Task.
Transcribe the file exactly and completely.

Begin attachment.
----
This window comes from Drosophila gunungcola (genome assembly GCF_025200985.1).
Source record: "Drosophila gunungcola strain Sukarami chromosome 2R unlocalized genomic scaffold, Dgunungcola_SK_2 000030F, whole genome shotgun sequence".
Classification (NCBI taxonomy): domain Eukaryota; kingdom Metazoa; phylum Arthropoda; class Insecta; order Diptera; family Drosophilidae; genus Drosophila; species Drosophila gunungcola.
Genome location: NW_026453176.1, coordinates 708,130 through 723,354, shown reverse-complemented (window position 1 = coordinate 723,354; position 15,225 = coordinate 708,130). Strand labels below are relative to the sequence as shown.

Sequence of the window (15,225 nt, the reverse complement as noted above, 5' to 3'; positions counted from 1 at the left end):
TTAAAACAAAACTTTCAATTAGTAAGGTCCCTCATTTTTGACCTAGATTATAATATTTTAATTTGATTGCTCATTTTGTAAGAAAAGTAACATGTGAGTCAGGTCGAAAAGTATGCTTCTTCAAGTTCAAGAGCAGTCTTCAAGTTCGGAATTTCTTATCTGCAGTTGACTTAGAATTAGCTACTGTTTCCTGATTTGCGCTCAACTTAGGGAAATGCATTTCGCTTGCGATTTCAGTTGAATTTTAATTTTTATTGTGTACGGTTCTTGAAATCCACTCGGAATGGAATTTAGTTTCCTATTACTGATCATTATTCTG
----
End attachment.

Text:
This window comes from Drosophila gunungcola (genome assembly GCF_025200985.1).
Source record: "Drosophila gunungcola strain Sukarami chromosome 2R unlocalized genomic scaffold, Dgunungcola_SK_2 000030F, whole genome shotgun sequence".
Classification (NCBI taxonomy): domain Eukaryota; kingdom Metazoa; phylum Arthropoda; class Insecta; order Diptera; family Drosophilidae; genus Drosophila; species Drosophila gunungcola.
Genome location: NW_026453176.1, coordinates 708,130 through 723,354, shown reverse-complemented (window position 1 = coordinate 723,354; position 15,225 = coordinate 708,130). Strand labels below are relative to the sequence as shown.

Sequence of the window (15,225 nt, the reverse complement as noted above, 5' to 3'; positions counted from 1 at the left end):
TTAAAACAAAACTTTCAATTAGTAAGGTCCCTCATTTTTGACCTAGATTATAATATTTTAATTTGATTGCTCATTTTGTAAGAAAAGTAACATGTGAGTCAGGTCGAAAAGTATGCTTCTTCAAGTTCAAGAGCAGTCTTCAAGTTCGGAATTTCTTATCTGCAGTTGACTTAGAATTAGCTACTGTTTCCTGATTTGCGCTCAACTTAGGGAAATGCATTTCGCTTGCGATTTCAGTTGAATTTTAATTTTTATTGTGTACGGTTCTTGAAATCCACTCGGAATGGAATTTAGTTTCCTATTACTGATCATTATTCTG